Please ensure Javascript is enabled for purposes of website accessibility Skip to content

Today's Daf Yomi

December 1, 2017 | 讬状讙 讘讻住诇讜 转砖注状讞

  • This month's learning is sponsored by Joanna Rom and Steven Goldberg in loving memory of Steve's mother Shirley "Nana" Goldberg (Sura Tema bat Chaim v'Hanka)

Shevuot 3

Why is Shevuot written right after Makkot?聽 The gemara聽asks a few more structural questions about聽 the mishna itself.聽 The gemara聽struggles to figure out whether the mishna follows Rabbi Yishmael or Rabbi Akiva.

讜注诇 讛讝拽谉 砖转讬诐 诪讬讻谉 讜砖转讬诐 诪讬讻谉 讜讗讞转 诪诇诪讟讛

And for marring the edges of his beard there are two edges from here, on one side of his face, and two from there, on the other side, and one from below.

讞讚讗 讚诪讬讞讬讬讘 注诇讛 转专转讬 转谞讗 砖讘讜注讜转 砖转讬诐 砖讛谉 讗专讘注

The Gemara explains: As apparent from the mishna in Makkot, this is a case where there is one prohibition for which one is liable to receive two punishments. Continuing on this theme, the tanna taught in the beginning of tractate Shevuot examples of other sets of halakhot that can be formulated similarly, beginning with: With regard to oaths on an utterance, there are two types that are actually four types.

诪讗讬 砖谞讗 讛讻讗 讚转谞讬 诇讛讜 诇讻讜诇讛讜 讜诪讗讬 砖谞讗 讙讘讬 讬爪讬讗讜转 砖讘转 讜诪专讗讜转 谞讙注讬诐 讚诇讗 拽转谞讬 诇讛讜 诇讻讜诇讛讜

The Gemara inquires: What is different here, in tractate Shevuot, that the mishna teaches all the sets of halakhot that can be formulated as: Two that are four, and what is different with regard to the chapter beginning: The acts of carrying out that are prohibited on Shabbat, i.e., the first chapter of tractate Shabbat, and the chapter beginning: And the shades of leprous marks, i.e., the first chapter of tractate Nega鈥檌m, where the mishna does not teach all of them, rather only the specific set of halakhot relevant to that tractate?

讗诪专讬 砖讘讜注讜转 讜讬讚讬注讜转 讛讟讜诪讗讛 讚讙讘讬 讛讚讚讬 讻转讬讘讬谉 讜讚诪讬讬谉 讗讛讚讚讬 讘拽专讘谉 注讜诇讛 讜讬讜专讚 转谞讬 诇讛讜 讙讘讬 讛讚讚讬 讜讗讬讬讚讬 讚转谞讗 转专转讬 转谞讗 讻讜诇讛讜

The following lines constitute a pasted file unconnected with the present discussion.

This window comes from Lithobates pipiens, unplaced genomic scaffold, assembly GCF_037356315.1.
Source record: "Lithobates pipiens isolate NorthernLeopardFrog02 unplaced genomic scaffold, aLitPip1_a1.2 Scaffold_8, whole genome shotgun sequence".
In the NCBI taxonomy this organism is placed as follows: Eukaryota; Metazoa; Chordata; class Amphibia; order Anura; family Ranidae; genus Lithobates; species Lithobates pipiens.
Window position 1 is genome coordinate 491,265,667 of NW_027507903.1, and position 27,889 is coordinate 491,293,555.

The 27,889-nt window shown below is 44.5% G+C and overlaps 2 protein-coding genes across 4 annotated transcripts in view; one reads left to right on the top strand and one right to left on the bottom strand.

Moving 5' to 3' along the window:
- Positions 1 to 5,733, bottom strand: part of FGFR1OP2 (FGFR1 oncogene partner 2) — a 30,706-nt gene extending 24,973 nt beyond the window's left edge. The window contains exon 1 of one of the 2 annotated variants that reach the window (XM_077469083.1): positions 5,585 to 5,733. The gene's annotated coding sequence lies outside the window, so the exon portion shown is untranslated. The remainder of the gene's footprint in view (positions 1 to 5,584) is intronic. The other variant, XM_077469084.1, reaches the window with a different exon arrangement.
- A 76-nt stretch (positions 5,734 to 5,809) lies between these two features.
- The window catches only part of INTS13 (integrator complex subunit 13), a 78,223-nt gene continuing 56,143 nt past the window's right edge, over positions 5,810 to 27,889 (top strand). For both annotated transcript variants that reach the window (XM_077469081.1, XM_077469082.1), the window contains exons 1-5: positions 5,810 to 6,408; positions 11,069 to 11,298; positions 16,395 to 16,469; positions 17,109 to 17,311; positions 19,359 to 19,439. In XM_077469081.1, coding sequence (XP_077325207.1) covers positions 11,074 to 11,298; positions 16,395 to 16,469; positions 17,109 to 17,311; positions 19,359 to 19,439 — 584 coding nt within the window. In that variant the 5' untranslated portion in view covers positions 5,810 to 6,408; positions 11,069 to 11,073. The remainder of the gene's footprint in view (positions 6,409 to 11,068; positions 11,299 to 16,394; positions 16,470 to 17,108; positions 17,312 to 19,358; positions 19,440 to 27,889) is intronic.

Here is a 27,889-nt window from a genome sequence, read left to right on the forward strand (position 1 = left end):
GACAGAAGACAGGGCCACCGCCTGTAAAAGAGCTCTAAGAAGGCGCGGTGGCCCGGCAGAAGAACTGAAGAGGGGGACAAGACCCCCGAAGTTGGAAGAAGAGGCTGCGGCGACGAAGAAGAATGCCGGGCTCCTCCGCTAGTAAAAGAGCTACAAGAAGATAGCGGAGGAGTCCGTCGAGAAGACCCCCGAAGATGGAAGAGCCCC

The Sages say in explanation: Since the passages of oaths and of liability based on one鈥檚 awareness of the defiling of the Temple or its sacrificial foods are written together in the Torah (see Leviticus 5:2鈥4), and they are also similar to each other in that they can both incur liability to bring a sliding-scale offering, the mishna therefore taught both of them together here. And once it already taught two sets, it continued and taught all of them.

驻转讞 讘砖讘讜注讜转 讜诪驻专砖 讬讚讬注讜转 讛讟讜诪讗讛 讗讬讬讚讬 讚讝讜讟专讬谉 诪讬诇讬讬讛讜 驻住讬拽 砖专讬 诇讛讜 讜讛讚专 转谞讬 砖讘讜注讜转 讚谞驻讬砖谉 诪讬诇讬讬讛讜

The Gemara inquires further: Tractate Shevuot opens with a reference to oaths, but then proceeds to explain the cases of one鈥檚 awareness of the defiling of the Temple or its sacrificial foods, returning to discuss oaths only in the third chapter. Why? The Gemara explains: Since the cases of one鈥檚 awareness of the defiling of the Temple or its sacrificial foods are relatively few, the tanna addressed them directly and dispensed with them, and then afterward returned to teach the halakhot of oaths, which have numerous details.

砖讘讜注讜转 砖转讬诐 砖讛谉 讗专讘注 砖转讬诐 砖讗讜讻诇 讜砖诇讗 讗讜讻诇 砖讛谉 讗专讘注 讗讻诇转讬 讜砖诇讗 讗讻诇转讬

搂 The mishna teaches: With regard to oaths on an utterance, there are two types that are actually four types. The Gemara explains: The two types are where one states: On my oath I will eat, and where he states: On my oath I will not eat. If he violates either oath he is liable to bring a sliding-scale offering. These two types are actually four types because they also include the cases where a person falsely states: On my oath I ate, and where he falsely states: On my oath I did not eat.

讬讚讬注讜转 讛讟讜诪讗讛 砖转讬诐 砖讛谉 讗专讘注 砖转讬诐 讬讚讬注转 讟讜诪讗转 拽讚砖 讜讬讚讬注转 讟讜诪讗转 诪拽讚砖 砖讛谉 讗专讘注 拽讚砖 讜诪拽讚砖

The mishna continues: With regard to cases of one鈥檚 awareness of the defiling of the Temple or its sacrificial foods, for which one is liable to bring a sliding-scale offering, there are two cases that are actually four. The Gemara explains: The two cases are where one鈥檚 lack of awareness of the fact that he was ritually impure led him to eat sacrificial food, and where one鈥檚 lack of awareness of the fact that he was ritually impure led him to enter the Temple. These two types are actually four types, because one is also liable where he was aware that he was impure, but had a lapse of awareness about the status of the sacrificial food or the identity of the Temple.

讬爪讬讗讜转 砖讘转 砖转讬诐 砖讛谉 讗专讘注 砖转讬诐 讛讜爪讗讛 讚注谞讬 讜讛讜爪讗讛 讚讘注诇 讛讘讬转 砖讛谉 讗专讘注 讛讻谞住讛 讚注谞讬 讜讛讻谞住讛 讚讘注诇 讛讘讬转